It should be recalled that the coefficients of the systems (1.1), (1.7) and of the functionals (1.4), (1.8) have the form if , . In addition to this, we have The formula is useful for the calculation of the particular Lyapunov functions , of the functional (1.8). We get or, the more convenient form Then the system (3.1) has the form Let us assume that for the control system (1.1) the optimal control exists in the form (1.5) independent of the initial value . Regarding the formula (3.6), there exist minimal values of the particular Lyapunov functions , , which are associated with the optimal control. It also follows from the fact that the functions , are particular values of the functional (3.6). Finding the minimal values , by choosing the optimal control is a well-studied problem, for the main results see . It is significant that all matrices , of the integrand in the formula (3.8) are constant matrices, hence, solving the optimization problem they can be considered as matrices of parameters.
Therefore, the problem to find the optimal control (1.5) for the system (1.1) can be transformed to problems to find the optimal control for the deterministic system (3.9), which is equivalent to the system of linear differential equations of type (2.37).
3.2. The Proof of the Main Result Using Lagrange Functions
In this part, we get one more proof of the Theorem 3.1 using the Lagrange function.
We are looking for the optimal control which reaches the minimum of quality criterion Let us introduce the Lagrange function where is the column-vector of Lagrange multipliers. In accordance with Pontryagin's maximum principle, we put the first variations of the functionals , equal to zero and we obtain the system of linear differential equations Then the optimal control can be expressed by The synthesis of the optimal control needs to find the integral manifolds of the solutions of the system (3.12) in the form According to the theory of integral manifolds  we construct the differential matrix equations of the Riccati type for the matrix . Integrating them from time to time and using the initial condition we obtain Lagrange functions for the optimal control We will prove that Differentiating the equality (3.17) with respect to we obtain the matrix equation and extracting the optimal control we obtain differential equation for identical with (3.15). The equality follows from the positive definite matrices , for . Therefore, from (3.17) we get ; moreover, from (3.10) it follows that . Applying the formulas (3.15), (3.16) to the system (3.8) with minimal functionals (3.9), the expression for the optimal control can be found in the form where symmetric matrices satisfy the matrix system of differential equations The systems (3.9), (3.20) define the necessary condition such that the solutions of the systems (1.4) will be optimal. In addition to this, the system (3.8) defines the matrices , of the optimal control in the form We define matrices from the system equations (3.20) in the view of In regards to it can makes the system (3.20) simpler. Then the system (3.20) takes the form (3.3), and formula (3.2) defines the optimal control.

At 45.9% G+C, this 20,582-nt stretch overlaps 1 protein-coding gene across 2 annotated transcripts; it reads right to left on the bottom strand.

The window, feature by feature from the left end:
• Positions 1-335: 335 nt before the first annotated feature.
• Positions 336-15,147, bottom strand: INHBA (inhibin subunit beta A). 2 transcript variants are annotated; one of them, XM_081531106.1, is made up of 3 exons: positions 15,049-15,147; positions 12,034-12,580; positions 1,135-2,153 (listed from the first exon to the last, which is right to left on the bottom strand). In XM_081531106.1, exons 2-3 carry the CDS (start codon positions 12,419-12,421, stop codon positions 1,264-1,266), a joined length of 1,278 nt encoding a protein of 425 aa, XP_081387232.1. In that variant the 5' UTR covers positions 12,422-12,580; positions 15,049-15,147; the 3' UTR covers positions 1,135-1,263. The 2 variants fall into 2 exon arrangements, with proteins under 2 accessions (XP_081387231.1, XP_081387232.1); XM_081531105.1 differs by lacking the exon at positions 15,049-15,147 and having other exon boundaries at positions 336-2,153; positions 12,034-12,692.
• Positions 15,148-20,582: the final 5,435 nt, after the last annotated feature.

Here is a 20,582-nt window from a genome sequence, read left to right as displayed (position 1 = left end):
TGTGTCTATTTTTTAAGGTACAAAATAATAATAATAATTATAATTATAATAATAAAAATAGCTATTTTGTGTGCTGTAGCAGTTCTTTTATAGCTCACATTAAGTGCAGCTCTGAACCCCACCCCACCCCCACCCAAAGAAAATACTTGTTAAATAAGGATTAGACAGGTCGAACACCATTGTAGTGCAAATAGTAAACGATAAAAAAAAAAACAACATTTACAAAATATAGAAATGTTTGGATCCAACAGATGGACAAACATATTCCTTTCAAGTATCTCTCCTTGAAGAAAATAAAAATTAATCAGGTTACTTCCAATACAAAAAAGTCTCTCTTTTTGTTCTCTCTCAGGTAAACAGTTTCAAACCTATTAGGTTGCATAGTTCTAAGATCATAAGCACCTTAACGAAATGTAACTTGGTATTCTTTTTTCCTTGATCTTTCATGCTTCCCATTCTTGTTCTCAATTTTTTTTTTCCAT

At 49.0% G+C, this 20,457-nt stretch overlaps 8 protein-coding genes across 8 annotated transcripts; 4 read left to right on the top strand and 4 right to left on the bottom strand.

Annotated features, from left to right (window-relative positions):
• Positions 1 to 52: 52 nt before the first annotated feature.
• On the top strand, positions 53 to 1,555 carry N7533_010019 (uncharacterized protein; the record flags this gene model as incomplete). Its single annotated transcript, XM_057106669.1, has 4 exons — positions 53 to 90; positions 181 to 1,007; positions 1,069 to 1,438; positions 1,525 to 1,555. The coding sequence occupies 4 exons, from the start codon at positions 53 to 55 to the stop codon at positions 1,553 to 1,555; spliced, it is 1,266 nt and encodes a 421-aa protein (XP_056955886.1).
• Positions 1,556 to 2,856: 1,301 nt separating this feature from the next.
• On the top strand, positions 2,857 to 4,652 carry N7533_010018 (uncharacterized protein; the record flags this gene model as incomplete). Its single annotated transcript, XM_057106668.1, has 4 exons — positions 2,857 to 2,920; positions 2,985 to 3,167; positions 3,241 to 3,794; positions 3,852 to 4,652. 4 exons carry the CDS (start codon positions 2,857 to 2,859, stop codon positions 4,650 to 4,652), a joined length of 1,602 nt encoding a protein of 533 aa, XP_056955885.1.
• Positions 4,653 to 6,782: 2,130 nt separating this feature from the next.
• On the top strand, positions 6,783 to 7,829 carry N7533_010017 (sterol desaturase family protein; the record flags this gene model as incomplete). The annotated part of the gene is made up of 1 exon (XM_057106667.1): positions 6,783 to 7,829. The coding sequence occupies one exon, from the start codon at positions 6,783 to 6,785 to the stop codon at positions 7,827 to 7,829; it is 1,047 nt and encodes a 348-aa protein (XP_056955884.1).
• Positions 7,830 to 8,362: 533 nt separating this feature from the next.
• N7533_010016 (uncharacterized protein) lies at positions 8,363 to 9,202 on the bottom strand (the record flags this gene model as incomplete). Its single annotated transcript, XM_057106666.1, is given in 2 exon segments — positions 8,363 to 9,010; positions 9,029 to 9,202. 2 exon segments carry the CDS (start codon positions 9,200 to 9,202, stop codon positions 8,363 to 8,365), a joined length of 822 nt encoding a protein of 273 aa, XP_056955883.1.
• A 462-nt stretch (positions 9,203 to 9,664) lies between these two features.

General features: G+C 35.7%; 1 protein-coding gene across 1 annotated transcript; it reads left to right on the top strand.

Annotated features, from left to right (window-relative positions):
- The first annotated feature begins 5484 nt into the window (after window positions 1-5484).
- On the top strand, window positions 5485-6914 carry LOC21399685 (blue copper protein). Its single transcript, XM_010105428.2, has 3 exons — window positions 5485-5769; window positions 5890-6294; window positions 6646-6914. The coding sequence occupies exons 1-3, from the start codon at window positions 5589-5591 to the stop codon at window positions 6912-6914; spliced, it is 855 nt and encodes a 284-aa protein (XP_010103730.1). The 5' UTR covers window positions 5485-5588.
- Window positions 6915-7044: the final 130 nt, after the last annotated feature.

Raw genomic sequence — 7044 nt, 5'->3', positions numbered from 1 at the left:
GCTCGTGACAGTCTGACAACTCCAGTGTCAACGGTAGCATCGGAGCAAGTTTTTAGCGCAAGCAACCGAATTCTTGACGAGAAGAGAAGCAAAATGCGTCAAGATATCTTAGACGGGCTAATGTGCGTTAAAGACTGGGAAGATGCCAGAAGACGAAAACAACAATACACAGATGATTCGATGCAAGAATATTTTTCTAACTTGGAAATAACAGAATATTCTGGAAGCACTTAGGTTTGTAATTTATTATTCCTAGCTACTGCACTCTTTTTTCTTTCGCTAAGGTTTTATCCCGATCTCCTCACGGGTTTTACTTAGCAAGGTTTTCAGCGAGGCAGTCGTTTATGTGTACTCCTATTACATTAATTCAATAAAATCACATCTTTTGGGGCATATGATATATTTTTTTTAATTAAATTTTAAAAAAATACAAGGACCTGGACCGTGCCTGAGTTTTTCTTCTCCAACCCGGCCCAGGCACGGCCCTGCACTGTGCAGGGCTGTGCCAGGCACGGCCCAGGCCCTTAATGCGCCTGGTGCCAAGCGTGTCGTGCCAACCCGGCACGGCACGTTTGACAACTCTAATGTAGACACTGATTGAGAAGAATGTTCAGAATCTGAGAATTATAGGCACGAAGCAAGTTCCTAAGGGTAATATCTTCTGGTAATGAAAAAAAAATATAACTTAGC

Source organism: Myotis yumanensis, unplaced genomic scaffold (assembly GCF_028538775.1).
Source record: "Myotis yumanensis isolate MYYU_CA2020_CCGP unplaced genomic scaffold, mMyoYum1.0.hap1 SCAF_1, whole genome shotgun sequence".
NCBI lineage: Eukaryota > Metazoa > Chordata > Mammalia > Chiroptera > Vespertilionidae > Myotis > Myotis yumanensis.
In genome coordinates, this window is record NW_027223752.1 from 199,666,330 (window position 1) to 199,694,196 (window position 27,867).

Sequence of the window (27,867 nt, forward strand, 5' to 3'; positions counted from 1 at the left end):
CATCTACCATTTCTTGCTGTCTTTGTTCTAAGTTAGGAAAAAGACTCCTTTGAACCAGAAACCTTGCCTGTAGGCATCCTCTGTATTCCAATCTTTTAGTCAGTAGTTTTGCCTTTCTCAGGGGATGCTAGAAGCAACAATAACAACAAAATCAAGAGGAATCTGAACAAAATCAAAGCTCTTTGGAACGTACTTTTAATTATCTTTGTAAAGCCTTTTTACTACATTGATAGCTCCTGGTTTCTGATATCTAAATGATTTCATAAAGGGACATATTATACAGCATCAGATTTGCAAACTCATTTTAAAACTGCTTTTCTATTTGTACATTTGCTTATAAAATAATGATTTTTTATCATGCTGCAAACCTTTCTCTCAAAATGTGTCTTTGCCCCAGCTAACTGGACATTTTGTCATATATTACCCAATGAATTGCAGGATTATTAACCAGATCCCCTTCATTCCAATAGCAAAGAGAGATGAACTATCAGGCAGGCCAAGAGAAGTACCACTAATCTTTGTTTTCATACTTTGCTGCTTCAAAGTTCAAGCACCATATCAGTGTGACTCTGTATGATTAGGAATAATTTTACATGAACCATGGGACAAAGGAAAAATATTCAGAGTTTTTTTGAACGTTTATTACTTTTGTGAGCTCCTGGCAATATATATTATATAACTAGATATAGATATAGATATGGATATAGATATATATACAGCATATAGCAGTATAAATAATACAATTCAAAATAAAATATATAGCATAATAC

4. Particular Cases
The optimal control for the system (1.1) has some special properties, and the equations determining it are different from those given in the previous section in case the coefficients of the control system (1.1) have special properties or intensities satisfy some relations or some other special conditions are satisfied. Some of these cases will be formulated as corollaries.
Corollary 4.1. Let the control system (1.1) with piecewise constant coefficients have the form
Then the quadratics functional
determines the optimal control in the form
and the matrices satisfy the equations
if , .
The matrices , are the solutions of the systems of the Riccati-type equations:
Remark 4.2. In the corollary we mention piecewise constant coefficients of the control system (4.1). The coefficients of the functional (4.2) will be piecewise as well, but the optimal control is nonstationary.